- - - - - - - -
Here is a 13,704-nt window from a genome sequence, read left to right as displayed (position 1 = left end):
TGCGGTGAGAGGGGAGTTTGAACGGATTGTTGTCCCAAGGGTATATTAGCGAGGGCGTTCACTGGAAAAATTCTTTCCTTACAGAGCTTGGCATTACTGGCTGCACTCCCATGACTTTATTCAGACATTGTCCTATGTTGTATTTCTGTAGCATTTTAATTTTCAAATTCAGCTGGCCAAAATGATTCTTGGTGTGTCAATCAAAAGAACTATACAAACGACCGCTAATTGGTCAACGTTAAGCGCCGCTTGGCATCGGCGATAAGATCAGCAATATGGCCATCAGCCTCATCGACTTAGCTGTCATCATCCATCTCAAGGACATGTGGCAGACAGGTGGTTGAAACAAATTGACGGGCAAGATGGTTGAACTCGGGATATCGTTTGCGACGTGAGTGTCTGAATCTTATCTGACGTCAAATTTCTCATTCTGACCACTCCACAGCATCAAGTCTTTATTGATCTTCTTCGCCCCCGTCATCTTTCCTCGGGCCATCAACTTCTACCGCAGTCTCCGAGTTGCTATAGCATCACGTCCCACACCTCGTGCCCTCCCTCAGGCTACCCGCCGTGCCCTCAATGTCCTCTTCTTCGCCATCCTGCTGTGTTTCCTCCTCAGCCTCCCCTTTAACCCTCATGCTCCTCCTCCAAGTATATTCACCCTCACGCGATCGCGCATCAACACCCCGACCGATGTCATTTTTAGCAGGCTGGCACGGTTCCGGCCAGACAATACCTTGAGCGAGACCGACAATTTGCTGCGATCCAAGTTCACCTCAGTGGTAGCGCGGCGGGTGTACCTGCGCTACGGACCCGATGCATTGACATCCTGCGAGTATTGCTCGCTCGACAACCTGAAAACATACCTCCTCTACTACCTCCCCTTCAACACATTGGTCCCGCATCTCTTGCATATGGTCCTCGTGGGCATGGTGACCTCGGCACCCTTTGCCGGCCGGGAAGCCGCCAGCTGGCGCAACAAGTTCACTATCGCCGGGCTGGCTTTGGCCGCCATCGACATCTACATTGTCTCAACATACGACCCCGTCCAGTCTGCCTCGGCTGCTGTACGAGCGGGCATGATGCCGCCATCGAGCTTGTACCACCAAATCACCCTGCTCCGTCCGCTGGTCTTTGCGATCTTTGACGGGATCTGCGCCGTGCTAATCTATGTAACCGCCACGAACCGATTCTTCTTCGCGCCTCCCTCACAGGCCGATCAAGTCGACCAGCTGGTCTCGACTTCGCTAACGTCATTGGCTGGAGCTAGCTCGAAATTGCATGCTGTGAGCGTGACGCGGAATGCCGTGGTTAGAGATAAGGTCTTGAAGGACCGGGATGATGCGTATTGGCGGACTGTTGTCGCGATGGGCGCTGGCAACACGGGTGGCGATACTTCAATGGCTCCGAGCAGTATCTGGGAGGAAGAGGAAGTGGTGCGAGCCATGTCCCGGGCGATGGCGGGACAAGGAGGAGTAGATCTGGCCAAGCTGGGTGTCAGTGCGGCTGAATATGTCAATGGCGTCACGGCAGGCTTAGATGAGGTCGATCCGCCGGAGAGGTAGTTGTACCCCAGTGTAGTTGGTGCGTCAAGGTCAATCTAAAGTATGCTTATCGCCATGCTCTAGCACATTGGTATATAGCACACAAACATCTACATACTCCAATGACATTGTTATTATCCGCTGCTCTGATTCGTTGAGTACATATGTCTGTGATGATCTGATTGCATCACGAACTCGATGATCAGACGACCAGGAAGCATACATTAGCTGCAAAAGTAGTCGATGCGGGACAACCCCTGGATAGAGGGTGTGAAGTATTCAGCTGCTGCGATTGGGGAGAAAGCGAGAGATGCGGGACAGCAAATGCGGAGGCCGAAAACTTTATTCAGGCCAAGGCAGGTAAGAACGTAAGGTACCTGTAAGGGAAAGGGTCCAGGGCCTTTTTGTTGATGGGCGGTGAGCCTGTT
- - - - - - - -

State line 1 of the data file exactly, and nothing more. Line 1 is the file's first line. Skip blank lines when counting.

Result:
Here is a 13,704-nt window from a genome sequence, read left to right as displayed (position 1 = left end):